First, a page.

A very interesting thought from @avawtsn on Twitter this morning:
One of the most fascinating things to me about the world's evolution in my lifetime has been the effects of a more and more gender-equal society. The genre of mystery fiction was where it became very visible before the wave hit Sherlockian shores. Mystery novels changed dramatically as female writers became a dominant force . . . less near-mathematical or punch-em-up detection styles, perhaps?
Sherlockiana, having circled its wagons around a Victorian male detective, may have trended more male for longer. (Always supremely evidenced by the Baker Street Irregulars of New York locking the gates to women until 1991 . . . sure that seems ancient history, being twenty-five years ago now, almost in the same era as slavery and women's fight for suffrage, but in 1991, it was the present, and quite intolerable.) So when Caroline wrote of her theory that it involved "collecting stuff, not shipping, and events, not relationships," it seemed a thought worth following.
The male Sherlockian writers who dominated the 1940s through the 1970s were all about collecting, in more that just the physical sense. So much of the writing was about collecting data: Here are all the animals in the Canon. Here are all the mentions of food and drink in the Canon. Even Chris Redmond in his recent interview on "I Hear of Sherlock Everywhere" admits to starting out his internet Sherlocking with collecting links. The best of it took that data and analyzed it in some fascinating way, the worst just presented the data. Reference books like concordances and encyclopedias were grand achievements.
As for "events, not relationships," there again, Caroline hits the target. While any society is about connecting people, the Sherlockian event seemed to be the focus. A single annual dinner is definitely an event and not an ongoing relationship, even if one is seeing familiar faces that once a year. Comparing the elder Baker Street Irregulars and upstart Three Patch Podcast makes for some interesting analysis . . . though at some point, technology and changes in society itself are as much responsible as gender. Podcasts are a much better prime connection method than a quarterly journal, but they didn't exist when the old male-centric society was getting set in its ways. And that's where it gets tricky.
Sherlockiana, as a fandom, is as much affected by the era in which any given portion of it rose up as gender. When travel was harder to do, a single annual event made more sense. When no internet existed, paper publishing dictated communication styles. It would be fascinating to study a fandom that started for both genders right here, right now, to see what paths were taken, but even though the data for Sherlockiana isn't clean due to historical factors, we can still probably see some gender trends in our particular fandom . . . right?
Because women don't collect . . . oh, wait, they do. Women collect all sorts of things. And men don't write "transformative works" . . . no, wait, a good deal of Sherlockian scholarship was very transformative. Not fan fiction, but "this was really like this" articles. And shipping? Well, the lads might have gotten in trouble with the wives back then for going into as much detail as their modern female counterparts, but Sherlock and Irene, Sherlock and Mrs. St. Clair, Sherlock and Maud Bellamy . . . it was men that were constantly putting those pairings together with a nudge-nudge, wink-wink.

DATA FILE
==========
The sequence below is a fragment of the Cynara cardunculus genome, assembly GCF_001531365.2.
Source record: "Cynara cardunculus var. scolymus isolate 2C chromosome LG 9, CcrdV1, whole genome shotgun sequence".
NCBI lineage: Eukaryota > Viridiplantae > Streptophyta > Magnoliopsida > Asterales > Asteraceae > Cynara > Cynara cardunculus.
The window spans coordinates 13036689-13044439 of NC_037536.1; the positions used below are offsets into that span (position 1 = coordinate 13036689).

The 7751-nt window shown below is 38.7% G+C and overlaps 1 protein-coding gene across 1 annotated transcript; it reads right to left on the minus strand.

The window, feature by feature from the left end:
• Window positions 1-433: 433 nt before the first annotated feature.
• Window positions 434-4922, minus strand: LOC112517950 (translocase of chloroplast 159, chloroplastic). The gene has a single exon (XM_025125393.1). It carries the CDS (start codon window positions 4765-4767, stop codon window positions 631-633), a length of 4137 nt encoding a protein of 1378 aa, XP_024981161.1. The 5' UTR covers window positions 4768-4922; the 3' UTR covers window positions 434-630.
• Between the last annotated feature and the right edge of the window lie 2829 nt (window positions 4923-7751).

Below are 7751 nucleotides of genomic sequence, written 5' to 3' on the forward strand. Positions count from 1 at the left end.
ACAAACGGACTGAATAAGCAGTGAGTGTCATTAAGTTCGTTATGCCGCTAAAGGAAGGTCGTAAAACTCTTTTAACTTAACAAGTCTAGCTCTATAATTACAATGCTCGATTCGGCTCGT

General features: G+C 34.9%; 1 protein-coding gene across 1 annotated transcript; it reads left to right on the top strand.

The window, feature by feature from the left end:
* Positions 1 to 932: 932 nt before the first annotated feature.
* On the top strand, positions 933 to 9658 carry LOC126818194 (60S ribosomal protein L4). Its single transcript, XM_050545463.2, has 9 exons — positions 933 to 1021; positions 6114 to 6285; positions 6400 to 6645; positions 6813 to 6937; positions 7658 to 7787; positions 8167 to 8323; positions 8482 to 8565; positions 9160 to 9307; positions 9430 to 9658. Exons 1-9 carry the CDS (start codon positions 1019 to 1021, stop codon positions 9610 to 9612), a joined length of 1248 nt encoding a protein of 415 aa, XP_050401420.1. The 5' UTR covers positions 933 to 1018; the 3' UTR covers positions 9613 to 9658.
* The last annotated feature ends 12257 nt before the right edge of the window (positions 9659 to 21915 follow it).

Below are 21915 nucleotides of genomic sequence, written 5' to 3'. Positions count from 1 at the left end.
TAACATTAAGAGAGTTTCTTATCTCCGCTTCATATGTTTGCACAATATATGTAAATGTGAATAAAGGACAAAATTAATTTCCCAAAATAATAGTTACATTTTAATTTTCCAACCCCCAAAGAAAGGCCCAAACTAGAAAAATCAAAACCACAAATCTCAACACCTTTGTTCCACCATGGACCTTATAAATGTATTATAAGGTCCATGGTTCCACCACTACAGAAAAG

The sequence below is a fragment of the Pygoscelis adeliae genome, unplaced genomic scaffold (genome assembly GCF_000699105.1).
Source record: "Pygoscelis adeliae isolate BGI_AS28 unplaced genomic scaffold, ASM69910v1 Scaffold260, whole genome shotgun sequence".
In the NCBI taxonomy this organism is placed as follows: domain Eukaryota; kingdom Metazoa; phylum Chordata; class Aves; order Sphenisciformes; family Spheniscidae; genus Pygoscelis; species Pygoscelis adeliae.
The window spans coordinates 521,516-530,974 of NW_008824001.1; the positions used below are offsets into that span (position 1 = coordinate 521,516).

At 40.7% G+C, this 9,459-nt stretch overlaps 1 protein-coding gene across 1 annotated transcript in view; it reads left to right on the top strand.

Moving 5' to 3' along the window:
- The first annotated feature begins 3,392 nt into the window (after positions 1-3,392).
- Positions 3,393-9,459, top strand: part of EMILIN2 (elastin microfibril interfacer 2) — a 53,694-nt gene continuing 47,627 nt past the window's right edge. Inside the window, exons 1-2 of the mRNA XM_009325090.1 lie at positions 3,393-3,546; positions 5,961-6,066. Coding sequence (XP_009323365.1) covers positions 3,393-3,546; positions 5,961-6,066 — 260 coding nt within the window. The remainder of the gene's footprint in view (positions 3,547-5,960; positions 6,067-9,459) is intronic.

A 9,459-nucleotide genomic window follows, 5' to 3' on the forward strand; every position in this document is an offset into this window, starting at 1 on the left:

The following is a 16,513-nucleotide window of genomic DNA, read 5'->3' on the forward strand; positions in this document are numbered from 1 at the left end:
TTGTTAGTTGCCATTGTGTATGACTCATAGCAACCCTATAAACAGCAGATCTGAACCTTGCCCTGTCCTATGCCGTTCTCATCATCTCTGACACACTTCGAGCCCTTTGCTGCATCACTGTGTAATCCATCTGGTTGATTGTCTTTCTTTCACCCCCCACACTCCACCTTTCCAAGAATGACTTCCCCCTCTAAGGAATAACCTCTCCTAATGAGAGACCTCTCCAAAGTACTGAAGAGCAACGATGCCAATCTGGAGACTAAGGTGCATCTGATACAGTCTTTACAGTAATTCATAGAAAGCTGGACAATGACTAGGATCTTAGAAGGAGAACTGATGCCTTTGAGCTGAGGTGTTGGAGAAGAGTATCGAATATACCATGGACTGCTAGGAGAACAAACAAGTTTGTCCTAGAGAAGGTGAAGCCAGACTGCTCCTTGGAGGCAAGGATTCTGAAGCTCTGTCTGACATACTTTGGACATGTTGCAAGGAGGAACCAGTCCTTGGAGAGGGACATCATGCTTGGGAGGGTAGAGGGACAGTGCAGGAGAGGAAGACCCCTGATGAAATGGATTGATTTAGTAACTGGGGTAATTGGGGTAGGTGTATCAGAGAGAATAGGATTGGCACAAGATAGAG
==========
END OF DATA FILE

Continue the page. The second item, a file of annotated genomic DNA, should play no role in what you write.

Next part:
I really wonder if age is as much a factor as gender in the "curative versus transformative" discussion. The Baker Street Irregulars recently announced they would be giving $10,000 annually to their Harvard archive fund, as curative an act as one can imagine. But is that necessarily a male move or one of a long-standing institution whose members have those kinds of funds and are at an age when legacy becomes important? A number of women are certainly involved in helping the BSI curate their history.
Contrast that with the energetic output of Sherlock fanfic groups like the aforementioned Three Patch Podcast. They have no eighty year history to spend time fussing over, and can devote all their time to the here-and-now. The fact that slash fandom activities don't draw a lot of male participants does set up a gender divide there, which makes it a little hard to use for an objective comparison. Which brings me back to the most basic difficulty in looking at gender-based fanning.
The thing we all have to remember is this: gender is a sliding scale. This person or that might be "all boy" or "a man's man," but most of us? We're a little bit this and a little bit that, scattered across a thousand little personality traits. People don't fall into the neat little binary system we'd like them to, nearly enough.
When I read Caroline's comments this morning, I called it a "beautiful rabbit hole," and indeed it is. You can see a lot of truth to it, as well as other gender patterns in our fandom. And if we use it to examine ourselves in a friendly light, and appreciate the talents that may predominate our opposite numbers, there's something to be gained there. If we let them scare us, and see them as terrorists out to destroy our own preferred style of fanning . . . well, we're only hurting ourselves.
It's a wonderful time to be a Sherlockian, and it can a helluva good time just figuring out what that means.